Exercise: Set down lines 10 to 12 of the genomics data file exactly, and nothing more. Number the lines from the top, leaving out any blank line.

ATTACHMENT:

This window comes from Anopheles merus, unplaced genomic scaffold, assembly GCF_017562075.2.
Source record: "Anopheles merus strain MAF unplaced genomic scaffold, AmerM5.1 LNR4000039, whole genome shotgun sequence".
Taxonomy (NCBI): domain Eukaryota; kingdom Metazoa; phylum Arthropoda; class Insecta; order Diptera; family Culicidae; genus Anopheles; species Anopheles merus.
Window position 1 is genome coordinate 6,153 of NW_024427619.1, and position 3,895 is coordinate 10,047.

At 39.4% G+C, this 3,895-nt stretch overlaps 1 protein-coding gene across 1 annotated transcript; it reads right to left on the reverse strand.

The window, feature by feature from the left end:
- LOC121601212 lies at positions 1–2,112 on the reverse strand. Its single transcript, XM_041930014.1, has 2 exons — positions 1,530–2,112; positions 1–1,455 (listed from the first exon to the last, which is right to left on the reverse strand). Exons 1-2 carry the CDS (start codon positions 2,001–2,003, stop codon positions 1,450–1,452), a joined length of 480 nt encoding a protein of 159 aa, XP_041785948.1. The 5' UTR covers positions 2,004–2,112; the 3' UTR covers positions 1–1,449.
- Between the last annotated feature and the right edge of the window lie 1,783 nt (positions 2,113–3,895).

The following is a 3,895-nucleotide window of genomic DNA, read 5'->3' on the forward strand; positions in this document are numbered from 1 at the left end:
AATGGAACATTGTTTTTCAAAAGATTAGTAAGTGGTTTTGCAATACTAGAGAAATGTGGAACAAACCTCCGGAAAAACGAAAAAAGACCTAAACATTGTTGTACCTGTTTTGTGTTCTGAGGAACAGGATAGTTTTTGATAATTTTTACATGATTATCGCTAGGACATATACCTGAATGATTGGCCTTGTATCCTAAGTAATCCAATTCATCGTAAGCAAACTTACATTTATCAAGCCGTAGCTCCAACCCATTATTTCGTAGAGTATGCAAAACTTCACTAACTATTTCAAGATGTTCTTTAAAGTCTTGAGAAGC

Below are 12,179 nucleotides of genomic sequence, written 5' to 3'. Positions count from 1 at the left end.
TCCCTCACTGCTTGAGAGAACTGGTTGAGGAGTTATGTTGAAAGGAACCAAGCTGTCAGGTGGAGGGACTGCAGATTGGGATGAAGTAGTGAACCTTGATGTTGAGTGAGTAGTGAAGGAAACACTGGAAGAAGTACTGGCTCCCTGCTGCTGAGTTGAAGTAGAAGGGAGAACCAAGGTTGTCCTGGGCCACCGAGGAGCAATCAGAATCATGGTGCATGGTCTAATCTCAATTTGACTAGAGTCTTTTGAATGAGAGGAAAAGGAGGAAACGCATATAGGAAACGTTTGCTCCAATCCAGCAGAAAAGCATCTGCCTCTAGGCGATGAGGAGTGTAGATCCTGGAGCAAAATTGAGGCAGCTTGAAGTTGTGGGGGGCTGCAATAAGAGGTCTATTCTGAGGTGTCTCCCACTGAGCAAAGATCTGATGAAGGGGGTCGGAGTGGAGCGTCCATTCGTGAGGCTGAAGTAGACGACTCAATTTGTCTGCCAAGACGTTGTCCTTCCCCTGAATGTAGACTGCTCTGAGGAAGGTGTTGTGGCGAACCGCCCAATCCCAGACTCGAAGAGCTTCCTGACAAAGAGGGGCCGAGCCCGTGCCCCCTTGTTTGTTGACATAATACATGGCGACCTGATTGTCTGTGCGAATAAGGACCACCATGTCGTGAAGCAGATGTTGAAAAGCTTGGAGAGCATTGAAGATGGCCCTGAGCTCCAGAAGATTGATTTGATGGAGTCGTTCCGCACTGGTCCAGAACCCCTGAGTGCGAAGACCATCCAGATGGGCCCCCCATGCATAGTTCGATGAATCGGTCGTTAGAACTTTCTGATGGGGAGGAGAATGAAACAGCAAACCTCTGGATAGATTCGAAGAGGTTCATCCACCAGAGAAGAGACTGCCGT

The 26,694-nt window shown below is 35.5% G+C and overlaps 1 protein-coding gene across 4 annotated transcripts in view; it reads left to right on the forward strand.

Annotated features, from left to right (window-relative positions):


AATGGAACATTGTTTTTCAAAAGATTAGTAAGTGGTTTTGCAATACTAGAGAAATGTGGAACAAACCTCCGGAAAAACGAAAAAAGACCTAAACATTGTTGTACCTGTTTTGTGTTCTGAGGAACAGGATAGTTTTTGATAATTTTTACATGATTATCGCTAGGACATATACCTGAATGATTGGCCTTGTATCCTAAGTAATCCAATTCATCGTAAGCAAACTTACATTTATCAAGCCGTAGCTCCAACCCATTATTTCGTAGAGTATGCAAAACTTCACTAACTATTTCAAGATGTTCTTTAAAGTCTTGAGAAGC

Below are 12,179 nucleotides of genomic sequence, written 5' to 3'. Positions count from 1 at the left end.
TCCCTCACTGCTTGAGAGAACTGGTTGAGGAGTTATGTTGAAAGGAACCAAGCTGTCAGGTGGAGGGACTGCAGATTGGGATGAAGTAGTGAACCTTGATGTTGAGTGAGTAGTGAAGGAAACACTGGAAGAAGTACTGGCTCCCTGCTGCTGAGTTGAAGTAGAAGGGAGAACCAAGGTTGTCCTGGGCCACCGAGGAGCAATCAGAATCATGGTGCATGGTCTAATCTCAATTTGACTAGAGTCTTTTGAATGAGAGGAAAAGGAGGAAACGCATATAGGAAACGTTTGCTCCAATCCAGCAGAAAAGCATCTGCCTCTAGGCGATGAGGAGTGTAGATCCTGGAGCAAAATTGAGGCAGCTTGAAGTTGTGGGGGGCTGCAATAAGAGGTCTATTCTGAGGTGTCTCCCACTGAGCAAAGATCTGATGAAGGGGGTCGGAGTGGAGCGTCCATTCGTGAGGCTGAAGTAGACGACTCAATTTGTCTGCCAAGACGTTGTCCTTCCCCTGAATGTAGACTGCTCTGAGGAAGGTGTTGTGGCGAACCGCCCAATCCCAGACTCGAAGAGCTTCCTGACAAAGAGGGGCCGAGCCCGTGCCCCCTTGTTTGTTGACATAATACATGGCGACCTGATTGTCTGTGCGAATAAGGACCACCATGTCGTGAAGCAGATGTTGAAAAGCTTGGAGAGCATTGAAGATGGCCCTGAGCTCCAGAAGATTGATTTGATGGAGTCGTTCCGCACTGGTCCAGAACCCCTGAGTGCGAAGACCATCCAGATGGGCCCCCCATGCATAGTTCGATGAATCGGTCGTTAGAACTTTCTGATGGGGAGGAGAATGAAACAGCAAACCTCTGGATAGATTCGAAGAGGTTCATCCACCAGAGAAGAGACTGCCGT